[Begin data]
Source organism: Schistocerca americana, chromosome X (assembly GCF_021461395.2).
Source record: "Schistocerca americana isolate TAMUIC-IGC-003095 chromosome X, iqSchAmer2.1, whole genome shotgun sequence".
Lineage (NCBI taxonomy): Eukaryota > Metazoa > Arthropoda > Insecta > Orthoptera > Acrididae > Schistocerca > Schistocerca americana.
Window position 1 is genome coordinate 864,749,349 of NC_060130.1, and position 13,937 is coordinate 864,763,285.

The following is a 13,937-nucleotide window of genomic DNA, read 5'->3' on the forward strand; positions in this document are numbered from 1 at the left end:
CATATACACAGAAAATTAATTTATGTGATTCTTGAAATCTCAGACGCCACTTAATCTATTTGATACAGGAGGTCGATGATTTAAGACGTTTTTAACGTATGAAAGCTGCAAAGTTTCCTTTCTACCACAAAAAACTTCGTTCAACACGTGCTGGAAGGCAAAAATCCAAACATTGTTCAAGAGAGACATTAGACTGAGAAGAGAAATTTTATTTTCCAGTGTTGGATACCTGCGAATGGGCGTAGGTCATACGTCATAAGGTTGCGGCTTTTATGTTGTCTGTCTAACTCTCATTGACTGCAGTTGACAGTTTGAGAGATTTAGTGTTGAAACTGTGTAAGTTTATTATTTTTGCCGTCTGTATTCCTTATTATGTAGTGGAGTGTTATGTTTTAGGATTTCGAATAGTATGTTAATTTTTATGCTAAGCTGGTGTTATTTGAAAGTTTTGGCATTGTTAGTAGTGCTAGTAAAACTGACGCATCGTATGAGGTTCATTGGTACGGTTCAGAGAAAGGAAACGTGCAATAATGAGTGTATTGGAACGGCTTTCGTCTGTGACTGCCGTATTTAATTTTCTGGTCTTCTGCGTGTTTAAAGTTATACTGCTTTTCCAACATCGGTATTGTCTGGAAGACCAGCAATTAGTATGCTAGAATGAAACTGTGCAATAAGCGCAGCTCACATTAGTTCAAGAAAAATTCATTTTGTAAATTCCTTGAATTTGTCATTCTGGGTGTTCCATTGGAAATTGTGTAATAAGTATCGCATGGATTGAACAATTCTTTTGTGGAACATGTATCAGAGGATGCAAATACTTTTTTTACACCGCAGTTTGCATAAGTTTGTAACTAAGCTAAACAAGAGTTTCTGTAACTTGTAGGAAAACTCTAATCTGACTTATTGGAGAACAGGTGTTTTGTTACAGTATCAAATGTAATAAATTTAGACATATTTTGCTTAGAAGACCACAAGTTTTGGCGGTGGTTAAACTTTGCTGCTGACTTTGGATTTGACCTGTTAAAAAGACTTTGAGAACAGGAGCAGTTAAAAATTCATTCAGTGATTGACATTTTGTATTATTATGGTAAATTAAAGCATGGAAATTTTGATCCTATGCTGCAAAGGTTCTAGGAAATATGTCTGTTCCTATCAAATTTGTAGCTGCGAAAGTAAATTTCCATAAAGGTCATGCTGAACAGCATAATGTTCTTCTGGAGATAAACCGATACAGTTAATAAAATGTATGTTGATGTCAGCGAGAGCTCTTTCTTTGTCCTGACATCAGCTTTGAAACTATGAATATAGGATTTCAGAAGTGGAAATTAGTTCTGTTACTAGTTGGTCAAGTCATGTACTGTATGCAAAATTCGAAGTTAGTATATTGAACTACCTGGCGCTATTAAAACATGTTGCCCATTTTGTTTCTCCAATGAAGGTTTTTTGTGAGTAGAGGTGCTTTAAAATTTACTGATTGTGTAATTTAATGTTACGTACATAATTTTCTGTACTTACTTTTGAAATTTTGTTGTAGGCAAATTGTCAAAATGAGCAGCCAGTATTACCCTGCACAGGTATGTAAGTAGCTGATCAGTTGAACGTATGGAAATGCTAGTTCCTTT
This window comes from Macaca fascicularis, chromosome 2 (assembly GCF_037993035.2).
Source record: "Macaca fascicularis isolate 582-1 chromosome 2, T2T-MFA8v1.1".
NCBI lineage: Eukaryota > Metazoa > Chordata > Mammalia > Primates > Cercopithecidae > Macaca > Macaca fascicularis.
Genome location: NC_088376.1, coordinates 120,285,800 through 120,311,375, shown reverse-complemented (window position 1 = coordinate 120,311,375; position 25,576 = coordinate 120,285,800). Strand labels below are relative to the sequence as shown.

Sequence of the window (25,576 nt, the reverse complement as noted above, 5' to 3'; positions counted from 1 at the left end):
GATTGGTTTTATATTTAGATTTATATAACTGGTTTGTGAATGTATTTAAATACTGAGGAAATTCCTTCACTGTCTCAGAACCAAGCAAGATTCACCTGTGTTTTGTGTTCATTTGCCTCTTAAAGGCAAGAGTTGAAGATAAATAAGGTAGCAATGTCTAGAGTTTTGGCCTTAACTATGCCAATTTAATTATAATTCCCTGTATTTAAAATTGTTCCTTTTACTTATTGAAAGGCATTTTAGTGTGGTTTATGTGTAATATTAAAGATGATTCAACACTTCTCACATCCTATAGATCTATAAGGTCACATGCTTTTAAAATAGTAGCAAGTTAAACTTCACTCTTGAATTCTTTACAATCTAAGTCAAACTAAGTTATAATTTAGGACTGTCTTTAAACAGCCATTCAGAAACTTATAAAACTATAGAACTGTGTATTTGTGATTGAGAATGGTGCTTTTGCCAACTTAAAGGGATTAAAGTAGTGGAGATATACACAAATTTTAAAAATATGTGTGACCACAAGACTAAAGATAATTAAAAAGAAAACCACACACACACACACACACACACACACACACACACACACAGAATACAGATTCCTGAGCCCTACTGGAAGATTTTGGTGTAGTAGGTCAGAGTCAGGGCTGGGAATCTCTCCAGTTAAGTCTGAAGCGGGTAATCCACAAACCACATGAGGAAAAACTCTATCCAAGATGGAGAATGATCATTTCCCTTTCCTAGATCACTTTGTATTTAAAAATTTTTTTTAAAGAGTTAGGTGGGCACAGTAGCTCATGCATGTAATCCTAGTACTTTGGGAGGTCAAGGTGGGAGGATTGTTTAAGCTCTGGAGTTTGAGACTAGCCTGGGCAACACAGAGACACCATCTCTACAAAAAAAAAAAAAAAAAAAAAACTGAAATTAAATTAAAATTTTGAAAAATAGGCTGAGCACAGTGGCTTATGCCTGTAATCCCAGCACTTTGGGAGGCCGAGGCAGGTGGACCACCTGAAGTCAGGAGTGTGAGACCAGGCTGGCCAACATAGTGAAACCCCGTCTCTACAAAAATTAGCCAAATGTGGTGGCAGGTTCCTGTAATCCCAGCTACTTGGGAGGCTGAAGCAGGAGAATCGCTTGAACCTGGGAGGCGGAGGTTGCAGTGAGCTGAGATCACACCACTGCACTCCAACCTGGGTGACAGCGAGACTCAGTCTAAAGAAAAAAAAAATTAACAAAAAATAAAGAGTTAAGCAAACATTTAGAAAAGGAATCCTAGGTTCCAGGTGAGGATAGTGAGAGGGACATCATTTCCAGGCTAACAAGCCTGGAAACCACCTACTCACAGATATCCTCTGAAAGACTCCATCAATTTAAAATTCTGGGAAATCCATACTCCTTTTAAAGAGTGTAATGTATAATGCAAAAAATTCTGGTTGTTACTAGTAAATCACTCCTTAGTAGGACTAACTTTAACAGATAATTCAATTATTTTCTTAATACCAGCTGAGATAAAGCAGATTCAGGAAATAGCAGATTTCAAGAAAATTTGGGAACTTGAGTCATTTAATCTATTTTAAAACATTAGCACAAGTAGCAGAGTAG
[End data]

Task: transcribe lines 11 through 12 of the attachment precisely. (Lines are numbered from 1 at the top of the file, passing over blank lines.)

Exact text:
Sequence of the window (25,576 nt, the reverse complement as noted above, 5' to 3'; positions counted from 1 at the left end):
GATTGGTTTTATATTTAGATTTATATAACTGGTTTGTGAATGTATTTAAATACTGAGGAAATTCCTTCACTGTCTCAGAACCAAGCAAGATTCACCTGTGTTTTGTGTTCATTTGCCTCTTAAAGGCAAGAGTTGAAGATAAATAAGGTAGCAATGTCTAGAGTTTTGGCCTTAACTATGCCAATTTAATTATAATTCCCTGTATTTAAAATTGTTCCTTTTACTTATTGAAAGGCATTTTAGTGTGGTTTATGTGTAATATTAAAGATGATTCAACACTTCTCACATCCTATAGATCTATAAGGTCACATGCTTTTAAAATAGTAGCAAGTTAAACTTCACTCTTGAATTCTTTACAATCTAAGTCAAACTAAGTTATAATTTAGGACTGTCTTTAAACAGCCATTCAGAAACTTATAAAACTATAGAACTGTGTATTTGTGATTGAGAATGGTGCTTTTGCCAACTTAAAGGGATTAAAGTAGTGGAGATATACACAAATTTTAAAAATATGTGTGACCACAAGACTAAAGATAATTAAAAAGAAAACCACACACACACACACACACACACACACACACACACACACAGAATACAGATTCCTGAGCCCTACTGGAAGATTTTGGTGTAGTAGGTCAGAGTCAGGGCTGGGAATCTCTCCAGTTAAGTCTGAAGCGGGTAATCCACAAACCACATGAGGAAAAACTCTATCCAAGATGGAGAATGATCATTTCCCTTTCCTAGATCACTTTGTATTTAAAAATTTTTTTTAAAGAGTTAGGTGGGCACAGTAGCTCATGCATGTAATCCTAGTACTTTGGGAGGTCAAGGTGGGAGGATTGTTTAAGCTCTGGAGTTTGAGACTAGCCTGGGCAACACAGAGACACCATCTCTACAAAAAAAAAAAAAAAAAAAAAACTGAAATTAAATTAAAATTTTGAAAAATAGGCTGAGCACAGTGGCTTATGCCTGTAATCCCAGCACTTTGGGAGGCCGAGGCAGGTGGACCACCTGAAGTCAGGAGTGTGAGACCAGGCTGGCCAACATAGTGAAACCCCGTCTCTACAAAAATTAGCCAAATGTGGTGGCAGGTTCCTGTAATCCCAGCTACTTGGGAGGCTGAAGCAGGAGAATCGCTTGAACCTGGGAGGCGGAGGTTGCAGTGAGCTGAGATCACACCACTGCACTCCAACCTGGGTGACAGCGAGACTCAGTCTAAAGAAAAAAAAAATTAACAAAAAATAAAGAGTTAAGCAAACATTTAGAAAAGGAATCCTAGGTTCCAGGTGAGGATAGTGAGAGGGACATCATTTCCAGGCTAACAAGCCTGGAAACCACCTACTCACAGATATCCTCTGAAAGACTCCATCAATTTAAAATTCTGGGAAATCCATACTCCTTTTAAAGAGTGTAATGTATAATGCAAAAAATTCTGGTTGTTACTAGTAAATCACTCCTTAGTAGGACTAACTTTAACAGATAATTCAATTATTTTCTTAATACCAGCTGAGATAAAGCAGATTCAGGAAATAGCAGATTTCAAGAAAATTTGGGAACTTGAGTCATTTAATCTATTTTAAAACATTAGCACAAGTAGCAGAGTAG